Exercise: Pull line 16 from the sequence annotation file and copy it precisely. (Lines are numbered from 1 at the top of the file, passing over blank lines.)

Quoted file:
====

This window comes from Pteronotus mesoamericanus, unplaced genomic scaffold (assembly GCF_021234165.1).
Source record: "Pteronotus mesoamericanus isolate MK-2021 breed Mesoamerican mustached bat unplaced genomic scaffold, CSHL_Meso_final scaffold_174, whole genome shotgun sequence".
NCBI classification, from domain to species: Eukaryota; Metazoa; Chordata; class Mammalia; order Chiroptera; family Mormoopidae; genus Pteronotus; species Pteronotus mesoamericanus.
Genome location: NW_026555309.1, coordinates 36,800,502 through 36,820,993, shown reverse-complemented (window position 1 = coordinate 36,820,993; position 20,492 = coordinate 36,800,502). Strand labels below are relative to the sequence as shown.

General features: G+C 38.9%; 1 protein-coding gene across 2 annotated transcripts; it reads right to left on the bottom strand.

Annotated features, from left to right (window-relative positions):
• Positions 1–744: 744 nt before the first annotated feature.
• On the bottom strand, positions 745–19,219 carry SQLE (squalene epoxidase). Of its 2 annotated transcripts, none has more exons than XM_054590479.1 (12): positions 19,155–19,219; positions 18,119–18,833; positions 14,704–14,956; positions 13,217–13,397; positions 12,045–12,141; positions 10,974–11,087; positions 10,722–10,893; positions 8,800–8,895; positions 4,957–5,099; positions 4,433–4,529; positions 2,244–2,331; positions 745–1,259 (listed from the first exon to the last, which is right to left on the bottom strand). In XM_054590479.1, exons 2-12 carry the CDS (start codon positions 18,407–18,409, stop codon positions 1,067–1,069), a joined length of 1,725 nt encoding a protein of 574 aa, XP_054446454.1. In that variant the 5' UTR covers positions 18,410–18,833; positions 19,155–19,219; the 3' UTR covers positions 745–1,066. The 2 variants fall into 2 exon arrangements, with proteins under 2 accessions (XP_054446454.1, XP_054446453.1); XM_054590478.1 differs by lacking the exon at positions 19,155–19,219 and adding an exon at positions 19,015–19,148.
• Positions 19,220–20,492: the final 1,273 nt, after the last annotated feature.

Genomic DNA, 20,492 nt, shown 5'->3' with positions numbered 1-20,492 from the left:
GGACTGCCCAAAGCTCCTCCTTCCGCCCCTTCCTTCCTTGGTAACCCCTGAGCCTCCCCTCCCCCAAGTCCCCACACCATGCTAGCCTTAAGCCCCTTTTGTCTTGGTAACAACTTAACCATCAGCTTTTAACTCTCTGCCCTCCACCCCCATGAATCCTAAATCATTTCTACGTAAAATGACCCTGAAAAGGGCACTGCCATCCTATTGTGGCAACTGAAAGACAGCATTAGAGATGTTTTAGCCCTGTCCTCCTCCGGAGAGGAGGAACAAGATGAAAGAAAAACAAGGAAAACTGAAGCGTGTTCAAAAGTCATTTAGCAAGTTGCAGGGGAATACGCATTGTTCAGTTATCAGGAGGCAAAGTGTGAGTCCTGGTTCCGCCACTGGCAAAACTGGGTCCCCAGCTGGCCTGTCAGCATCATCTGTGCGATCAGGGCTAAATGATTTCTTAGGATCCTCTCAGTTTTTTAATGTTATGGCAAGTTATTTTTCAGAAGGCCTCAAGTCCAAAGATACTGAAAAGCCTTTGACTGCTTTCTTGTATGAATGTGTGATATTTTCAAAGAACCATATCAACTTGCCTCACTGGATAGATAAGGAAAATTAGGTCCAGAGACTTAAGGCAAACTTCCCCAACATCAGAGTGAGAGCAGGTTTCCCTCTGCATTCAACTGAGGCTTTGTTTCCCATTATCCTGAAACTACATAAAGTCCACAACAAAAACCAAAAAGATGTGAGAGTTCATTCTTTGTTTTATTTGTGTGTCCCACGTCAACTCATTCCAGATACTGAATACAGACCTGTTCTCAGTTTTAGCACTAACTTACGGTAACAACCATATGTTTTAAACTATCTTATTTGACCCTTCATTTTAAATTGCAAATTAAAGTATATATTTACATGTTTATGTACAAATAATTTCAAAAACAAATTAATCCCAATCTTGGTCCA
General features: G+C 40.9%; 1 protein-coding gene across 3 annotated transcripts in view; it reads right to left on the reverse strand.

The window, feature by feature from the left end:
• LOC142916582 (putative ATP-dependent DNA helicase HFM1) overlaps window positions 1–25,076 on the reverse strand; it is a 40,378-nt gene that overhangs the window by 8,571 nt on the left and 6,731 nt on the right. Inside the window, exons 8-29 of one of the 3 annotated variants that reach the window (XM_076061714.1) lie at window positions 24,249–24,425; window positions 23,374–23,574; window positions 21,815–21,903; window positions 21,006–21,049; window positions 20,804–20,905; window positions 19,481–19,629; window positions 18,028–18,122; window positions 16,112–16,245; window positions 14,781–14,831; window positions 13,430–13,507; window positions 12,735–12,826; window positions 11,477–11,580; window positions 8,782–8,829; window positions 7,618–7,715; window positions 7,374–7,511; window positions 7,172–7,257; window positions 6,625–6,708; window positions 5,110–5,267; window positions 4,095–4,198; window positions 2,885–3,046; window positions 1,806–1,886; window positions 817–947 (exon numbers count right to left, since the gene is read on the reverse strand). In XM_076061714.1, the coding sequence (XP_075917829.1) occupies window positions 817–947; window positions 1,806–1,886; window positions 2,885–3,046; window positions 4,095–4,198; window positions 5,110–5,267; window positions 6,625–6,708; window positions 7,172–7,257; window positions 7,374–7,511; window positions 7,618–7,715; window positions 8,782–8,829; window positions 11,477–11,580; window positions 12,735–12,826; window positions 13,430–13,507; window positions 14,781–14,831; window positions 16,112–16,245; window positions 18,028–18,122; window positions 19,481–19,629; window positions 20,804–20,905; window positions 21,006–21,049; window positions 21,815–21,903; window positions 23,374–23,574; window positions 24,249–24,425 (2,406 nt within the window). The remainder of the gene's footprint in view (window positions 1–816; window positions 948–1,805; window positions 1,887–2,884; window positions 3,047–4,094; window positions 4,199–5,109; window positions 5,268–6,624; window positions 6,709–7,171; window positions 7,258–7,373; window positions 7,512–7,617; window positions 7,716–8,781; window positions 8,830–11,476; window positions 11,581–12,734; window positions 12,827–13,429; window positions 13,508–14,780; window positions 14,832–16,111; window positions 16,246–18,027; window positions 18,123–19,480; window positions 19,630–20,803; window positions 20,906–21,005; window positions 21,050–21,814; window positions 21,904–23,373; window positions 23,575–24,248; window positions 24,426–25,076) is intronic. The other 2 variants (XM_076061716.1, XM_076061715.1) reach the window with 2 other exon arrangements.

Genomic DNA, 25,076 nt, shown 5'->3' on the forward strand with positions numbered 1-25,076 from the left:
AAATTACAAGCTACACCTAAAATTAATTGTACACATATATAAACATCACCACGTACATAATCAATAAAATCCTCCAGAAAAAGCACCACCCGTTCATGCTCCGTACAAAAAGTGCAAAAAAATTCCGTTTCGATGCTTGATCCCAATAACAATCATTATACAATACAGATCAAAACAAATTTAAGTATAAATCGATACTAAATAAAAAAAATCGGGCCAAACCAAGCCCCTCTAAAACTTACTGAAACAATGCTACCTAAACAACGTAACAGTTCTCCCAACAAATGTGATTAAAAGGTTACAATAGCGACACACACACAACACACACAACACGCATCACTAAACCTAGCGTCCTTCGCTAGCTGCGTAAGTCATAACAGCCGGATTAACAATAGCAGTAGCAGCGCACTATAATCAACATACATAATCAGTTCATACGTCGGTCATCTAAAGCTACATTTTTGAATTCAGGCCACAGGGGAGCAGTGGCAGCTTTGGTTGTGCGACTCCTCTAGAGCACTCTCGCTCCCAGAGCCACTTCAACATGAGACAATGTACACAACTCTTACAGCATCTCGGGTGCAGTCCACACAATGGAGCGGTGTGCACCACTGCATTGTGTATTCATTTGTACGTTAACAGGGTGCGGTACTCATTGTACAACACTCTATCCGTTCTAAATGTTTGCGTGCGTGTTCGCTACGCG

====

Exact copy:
AAATTACAAGCTACACCTAAAATTAATTGTACACATATATAAACATCACCACGTACATAATCAATAAAATCCTCCAGAAAAAGCACCACCCGTTCATGCTCCGTACAAAAAGTGCAAAAAAATTCCGTTTCGATGCTTGATCCCAATAACAATCATTATACAATACAGATCAAAACAAATTTAAGTATAAATCGATACTAAATAAAAAAAATCGGGCCAAACCAAGCCCCTCTAAAACTTACTGAAACAATGCTACCTAAACAACGTAACAGTTCTCCCAACAAATGTGATTAAAAGGTTACAATAGCGACACACACACAACACACACAACACGCATCACTAAACCTAGCGTCCTTCGCTAGCTGCGTAAGTCATAACAGCCGGATTAACAATAGCAGTAGCAGCGCACTATAATCAACATACATAATCAGTTCATACGTCGGTCATCTAAAGCTACATTTTTGAATTCAGGCCACAGGGGAGCAGTGGCAGCTTTGGTTGTGCGACTCCTCTAGAGCACTCTCGCTCCCAGAGCCACTTCAACATGAGACAATGTACACAACTCTTACAGCATCTCGGGTGCAGTCCACACAATGGAGCGGTGTGCACCACTGCATTGTGTATTCATTTGTACGTTAACAGGGTGCGGTACTCATTGTACAACACTCTATCCGTTCTAAATGTTTGCGTGCGTGTTCGCTACGCG